13 3. We likewise reject the Pelagian error, by which it is alleged that man’s nature even after the Fall is incorrupt, and especially with respect to spiritual things has remained entirely good and pure in naturalibus, i. e., in its natural powers.
14 4. Also, that original sin is only a slight, insignificant spot on the outside, dashed upon the nature, or a blemish that has been blown upon it, beneath which [nevertheless] the nature has retained its good powers even in spiritual things.
15 5. Also, that original sin is only an external impediment to the good spiritual powers, and not a despoliation or want of the same, as when a magnet is smeared with garlic-juice, its natural power is not thereby removed, but only impeded; or that this stain can be easily wiped away like a spot from the face or pigment from the wall.
16 6. Also, that in man the human nature and essence are not entirely corrupt, but that man still has something good in him, even in spiritual things, namely, capacity, skill, aptness, or ability in spiritual things to begin, to work, or to help working for something [good].
17 7. On the other hand, we also reject the false dogma of the Manicheans, when it is taught that original sin, as something essential and self-subsisting, has been infused by Satan into the nature, and intermingled with it, as poison and wine are mixed.
18 8. Also, that not the natural man, but something else and extraneous to man, sins, on account of which not the nature, but only original sin in the nature, is accused.
19 9. We reject and condemn also as a Manichean error the doctrine that original sin is properly and without any distinction the substance, nature, and essence itself of the corrupt man, so that a distinction between the corrupt nature, as such, after the Fall and original sin should not even be conceived of, nor that they could be distinguished from one another [even] in thought.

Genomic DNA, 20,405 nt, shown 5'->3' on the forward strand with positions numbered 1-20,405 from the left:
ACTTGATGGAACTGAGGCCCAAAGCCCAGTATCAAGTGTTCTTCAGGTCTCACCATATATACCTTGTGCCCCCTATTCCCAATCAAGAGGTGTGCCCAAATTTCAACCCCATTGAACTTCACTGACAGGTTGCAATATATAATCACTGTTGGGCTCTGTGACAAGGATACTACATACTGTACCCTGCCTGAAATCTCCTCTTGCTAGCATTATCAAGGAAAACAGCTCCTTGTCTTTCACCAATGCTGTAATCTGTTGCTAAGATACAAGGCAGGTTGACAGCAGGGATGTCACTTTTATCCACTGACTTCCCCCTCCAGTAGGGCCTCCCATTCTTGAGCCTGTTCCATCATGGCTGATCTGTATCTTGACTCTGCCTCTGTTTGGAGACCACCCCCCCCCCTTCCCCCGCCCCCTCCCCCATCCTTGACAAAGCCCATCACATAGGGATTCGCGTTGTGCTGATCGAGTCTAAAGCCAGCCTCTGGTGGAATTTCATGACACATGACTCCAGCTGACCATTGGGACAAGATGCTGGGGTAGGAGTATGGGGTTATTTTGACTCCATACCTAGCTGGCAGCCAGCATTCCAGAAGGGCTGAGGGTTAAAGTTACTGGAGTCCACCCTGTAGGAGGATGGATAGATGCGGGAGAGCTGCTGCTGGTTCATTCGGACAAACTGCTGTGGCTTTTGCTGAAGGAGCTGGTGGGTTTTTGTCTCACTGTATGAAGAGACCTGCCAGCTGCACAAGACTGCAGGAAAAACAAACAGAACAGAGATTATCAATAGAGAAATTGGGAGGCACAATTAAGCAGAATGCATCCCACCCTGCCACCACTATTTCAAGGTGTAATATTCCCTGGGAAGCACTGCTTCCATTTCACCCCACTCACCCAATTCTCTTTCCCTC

20 10. Now, this original sin is called by Dr. Luther nature-sin, person-sin, essential sin, not because the nature, person, or essence of man is, without any distinction, itself original sin, but in order to indicate by such words the distinction between original sin, which inheres in human nature, and other sins, which are called actual sins.
21 11. For original sin is not a sin which is committed, but it inheres in the nature, substance, and essence of man, so that, though no wicked thought ever should arise in the heart of corrupt man, no idle word were spoken, no wicked deed were done, yet the nature is nevertheless corrupted through original sin, which is born in us by reason of the sinful seed, and is a fountainhead of all other actual sins, as wicked thoughts, words, and works, as it is written Matt. 15:19: Out of the heart proceed evil thoughts. Also Gen. 6:5; 8:21: The imagination of man’s heart is evil from his youth.
22 12. Thus there is also to be noted well the diverse signification of the word nature, whereby the Manicheans cover their error and lead astray many simple men. For sometimes it means the essence [the very substance] of man, as when it is said: God created human nature. But at other times it means the disposition and the vicious quality [disposition, condition, defect, or vice] of a thing, which inheres in the nature or essence, as when it is said: The nature of the serpent is to bite, and the nature and disposition of man is to sin, and is sin; here the word nature does not mean the substance of man, but something that inheres in the nature or substance.
23 13. But as to the Latin terms substantia and accidens, because they are not words of Holy Scripture, and besides unknown to the ordinary man, they should not be used in sermons before ordinary, uninstructed people, but simple people should be spared them.
24 But in the schools, among the learned, these words are rightly retained in disputations concerning original sin, because they are well known and used without any misunderstanding, to distinguish exactly between the essence of a thing and what attaches to it in an accidental way.
25 For the distinction between God’s work and that of the devil is thereby designated in the clearest way, because the devil can create no substance, but can only, in an accidental way, by the providence of God [God permitting], corrupt the substance created by God.